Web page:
The Bejan Daruwalla I got to know in '84 at mid-day, and loved until he passed away...
I used to look at him, 5 feet nothing and a roly-poly 200 pounds, he could no longer see the twinkling feet that got him trophies and won matches, and try to imagine Bejan as an athletic streak of lightning. But I failed each time.
Shree Ganesha Namah! I give you Bejan Daruwalla. The delightful and bawdy Parsi astrologer and celebrated Ganpati bhakt. Also a diehard Ahmedabadi. People used to think he was from Mumbai. But he was from Ahmedabad. That’s where he was born and that’s where he died last evening of pneumonia in Apollo Hospital. His father owned textile mills. Bejan had no head for business. He was into poetry and literature. He became a professor. He used to also tell me he was Ahmedabad’s 100 metres sprint champion back in the day. And played hockey and cricket for the varsity. I used to look at him, 5 feet nothing and a roly-poly 200 pounds, he could no longer see the twinkling feet that got him trophies and won matches, and try to imagine Bejan as an athletic streak of lightning. But I failed each time. However, his girth matched his mirth, and I loved his Parsi masti and dum.
We went back a long way, to 1984 in fact, before Indira's assassination and the Bhopal gas tragedy, both of which Bejan accurately predicted. But he was not a Prophet of Doom. He also forecast some wonderfully accurate successes for Amitabh Bachchan and Sachin Tendulkar when they were down and out. And the political fortunes of world leaders, the destinies of nations. I was a sub-editor at mid-day. Bejan used to write a hugely successful daily astrology column for us. He was staying at the Shalimar Hotel in Kemps Corner and came to our office in Tardeo bringing one week’s forecasts at a time. I lost them all one day. Afraid of also losing my job, I fearfully began writing the daily forecasts myself under the great Bejan Daruwalla’s name. It was not difficult to do, people were emotionally bankrupt, they wanted to read good predictions only. But I got caught. My editor Behram (Busybee) Contractor was furious. Not with me. But with Bejan! He fired him. Told him that one of his “boys” was writing the astrology column and nobody could tell the difference!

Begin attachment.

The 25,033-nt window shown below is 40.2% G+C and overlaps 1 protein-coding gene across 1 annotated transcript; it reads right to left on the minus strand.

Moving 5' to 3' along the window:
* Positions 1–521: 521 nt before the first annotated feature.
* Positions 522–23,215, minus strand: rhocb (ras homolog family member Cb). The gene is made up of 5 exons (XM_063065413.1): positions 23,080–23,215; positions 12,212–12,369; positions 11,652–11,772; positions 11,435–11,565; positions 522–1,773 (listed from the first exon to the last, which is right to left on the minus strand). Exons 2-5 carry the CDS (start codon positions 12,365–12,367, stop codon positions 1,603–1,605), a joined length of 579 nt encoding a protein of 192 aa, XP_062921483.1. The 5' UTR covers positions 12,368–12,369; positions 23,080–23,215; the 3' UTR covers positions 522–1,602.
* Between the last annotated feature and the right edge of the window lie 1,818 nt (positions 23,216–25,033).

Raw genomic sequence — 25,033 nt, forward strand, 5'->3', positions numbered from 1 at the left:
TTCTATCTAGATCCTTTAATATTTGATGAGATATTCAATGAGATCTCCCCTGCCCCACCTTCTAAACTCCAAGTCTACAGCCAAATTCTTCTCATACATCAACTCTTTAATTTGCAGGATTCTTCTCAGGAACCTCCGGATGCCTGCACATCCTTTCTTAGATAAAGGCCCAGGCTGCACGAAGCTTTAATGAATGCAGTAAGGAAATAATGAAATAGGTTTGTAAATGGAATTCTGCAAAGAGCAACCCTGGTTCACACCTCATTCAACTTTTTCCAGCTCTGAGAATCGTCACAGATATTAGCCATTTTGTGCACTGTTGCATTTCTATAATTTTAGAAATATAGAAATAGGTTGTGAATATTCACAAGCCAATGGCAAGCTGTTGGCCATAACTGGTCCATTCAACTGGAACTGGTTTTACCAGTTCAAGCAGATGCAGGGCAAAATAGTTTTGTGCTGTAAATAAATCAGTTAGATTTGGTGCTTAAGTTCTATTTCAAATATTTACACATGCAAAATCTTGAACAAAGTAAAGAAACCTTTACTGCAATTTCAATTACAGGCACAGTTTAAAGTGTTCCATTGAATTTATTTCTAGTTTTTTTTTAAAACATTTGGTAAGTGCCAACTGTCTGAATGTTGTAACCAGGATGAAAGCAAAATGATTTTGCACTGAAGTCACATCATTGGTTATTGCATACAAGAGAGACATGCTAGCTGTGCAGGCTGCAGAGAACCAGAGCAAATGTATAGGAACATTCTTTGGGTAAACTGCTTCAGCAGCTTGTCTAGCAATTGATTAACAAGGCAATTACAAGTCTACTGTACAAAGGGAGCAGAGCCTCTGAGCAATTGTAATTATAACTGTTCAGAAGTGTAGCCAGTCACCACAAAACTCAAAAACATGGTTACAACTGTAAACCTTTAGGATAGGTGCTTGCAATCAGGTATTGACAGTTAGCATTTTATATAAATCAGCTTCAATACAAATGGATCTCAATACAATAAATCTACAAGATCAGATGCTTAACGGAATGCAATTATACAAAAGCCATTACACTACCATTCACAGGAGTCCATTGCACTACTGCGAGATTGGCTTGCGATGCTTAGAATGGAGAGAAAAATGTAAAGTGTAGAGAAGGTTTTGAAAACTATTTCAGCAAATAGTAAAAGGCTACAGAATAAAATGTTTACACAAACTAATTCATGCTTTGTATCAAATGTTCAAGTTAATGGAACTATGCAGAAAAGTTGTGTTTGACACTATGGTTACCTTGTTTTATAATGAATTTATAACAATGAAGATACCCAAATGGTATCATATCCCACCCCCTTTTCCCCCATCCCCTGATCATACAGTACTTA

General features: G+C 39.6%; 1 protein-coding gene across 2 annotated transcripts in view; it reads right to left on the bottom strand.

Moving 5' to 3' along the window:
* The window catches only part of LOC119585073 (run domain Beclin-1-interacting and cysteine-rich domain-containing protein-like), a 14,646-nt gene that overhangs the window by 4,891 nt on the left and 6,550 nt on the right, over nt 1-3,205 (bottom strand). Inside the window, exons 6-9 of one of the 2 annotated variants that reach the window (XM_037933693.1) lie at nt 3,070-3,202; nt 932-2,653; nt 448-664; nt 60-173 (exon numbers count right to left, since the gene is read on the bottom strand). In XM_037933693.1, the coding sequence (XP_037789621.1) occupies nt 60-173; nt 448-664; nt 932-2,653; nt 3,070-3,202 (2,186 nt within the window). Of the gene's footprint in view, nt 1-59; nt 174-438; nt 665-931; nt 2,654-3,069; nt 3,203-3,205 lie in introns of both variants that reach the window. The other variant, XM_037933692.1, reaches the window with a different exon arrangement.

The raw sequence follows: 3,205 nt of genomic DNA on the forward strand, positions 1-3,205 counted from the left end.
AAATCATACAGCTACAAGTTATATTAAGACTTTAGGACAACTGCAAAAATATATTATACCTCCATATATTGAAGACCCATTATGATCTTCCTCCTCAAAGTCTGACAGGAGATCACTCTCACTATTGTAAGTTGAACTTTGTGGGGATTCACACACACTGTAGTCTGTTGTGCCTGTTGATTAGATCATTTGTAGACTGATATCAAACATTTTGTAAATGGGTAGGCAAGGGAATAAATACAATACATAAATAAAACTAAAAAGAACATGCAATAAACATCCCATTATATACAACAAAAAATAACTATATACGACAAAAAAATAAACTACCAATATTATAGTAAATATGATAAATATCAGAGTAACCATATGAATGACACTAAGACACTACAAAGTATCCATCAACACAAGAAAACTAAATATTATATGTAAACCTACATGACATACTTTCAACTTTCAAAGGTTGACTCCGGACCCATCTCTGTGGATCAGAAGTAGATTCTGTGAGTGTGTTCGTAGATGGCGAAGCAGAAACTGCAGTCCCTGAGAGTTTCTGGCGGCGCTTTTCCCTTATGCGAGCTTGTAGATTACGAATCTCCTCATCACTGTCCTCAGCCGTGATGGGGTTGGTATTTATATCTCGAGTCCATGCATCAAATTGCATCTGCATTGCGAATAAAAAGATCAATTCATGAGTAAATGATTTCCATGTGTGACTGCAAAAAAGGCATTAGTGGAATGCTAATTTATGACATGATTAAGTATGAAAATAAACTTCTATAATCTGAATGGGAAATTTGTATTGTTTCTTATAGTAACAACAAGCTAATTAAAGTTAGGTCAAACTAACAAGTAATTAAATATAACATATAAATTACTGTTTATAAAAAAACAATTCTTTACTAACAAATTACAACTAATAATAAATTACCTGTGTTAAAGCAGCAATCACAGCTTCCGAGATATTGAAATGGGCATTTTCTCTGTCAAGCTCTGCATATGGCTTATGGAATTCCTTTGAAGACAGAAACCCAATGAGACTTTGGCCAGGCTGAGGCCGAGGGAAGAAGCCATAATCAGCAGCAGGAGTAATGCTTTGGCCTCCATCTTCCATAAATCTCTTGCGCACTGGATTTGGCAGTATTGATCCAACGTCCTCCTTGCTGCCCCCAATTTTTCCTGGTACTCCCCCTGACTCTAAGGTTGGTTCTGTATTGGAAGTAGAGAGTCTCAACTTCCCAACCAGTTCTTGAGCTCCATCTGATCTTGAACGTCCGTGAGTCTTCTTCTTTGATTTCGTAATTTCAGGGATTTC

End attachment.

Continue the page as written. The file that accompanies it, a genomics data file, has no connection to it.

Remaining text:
An introduction to Bejan Daruwala in mid-day's edition in 1982
Bejan and I were friends since then. I used to see him twice a year. He travelled the world, but like a homing pigeon always found his way back to Mumbai. I thought he loved Ahmedabad but missed Mumbai. He used to come for his birthday on July 11. And then in September with the manuscript for his next year’s book of astrological forecasts. On one such occasion, he talked to me about death. He was a practising Zoroastrian, he went to the agiary, and he tied the Parsi sudreh and kusti. But he got his assurance and faith from Lord Ganesh. Bejan told me, “Ganesha is my anchor, my protection, my strength. And when I die, I’ll go to Ganesha, he’s my Lord and master. I’ll tell you something, I practice ephemeris, that is panchang, and western astrology, I know how to read the code of the planets, and while I can truly predict the fate of countries, I don’t know my own destiny. The great lesson of astrology is that you are aware that life itself is change. Accept it, and enjoy it in every possible way.” Farewell, my friend. I will always miss you.
Mark Manuel is a Mumbai-based senior editor, author and writer
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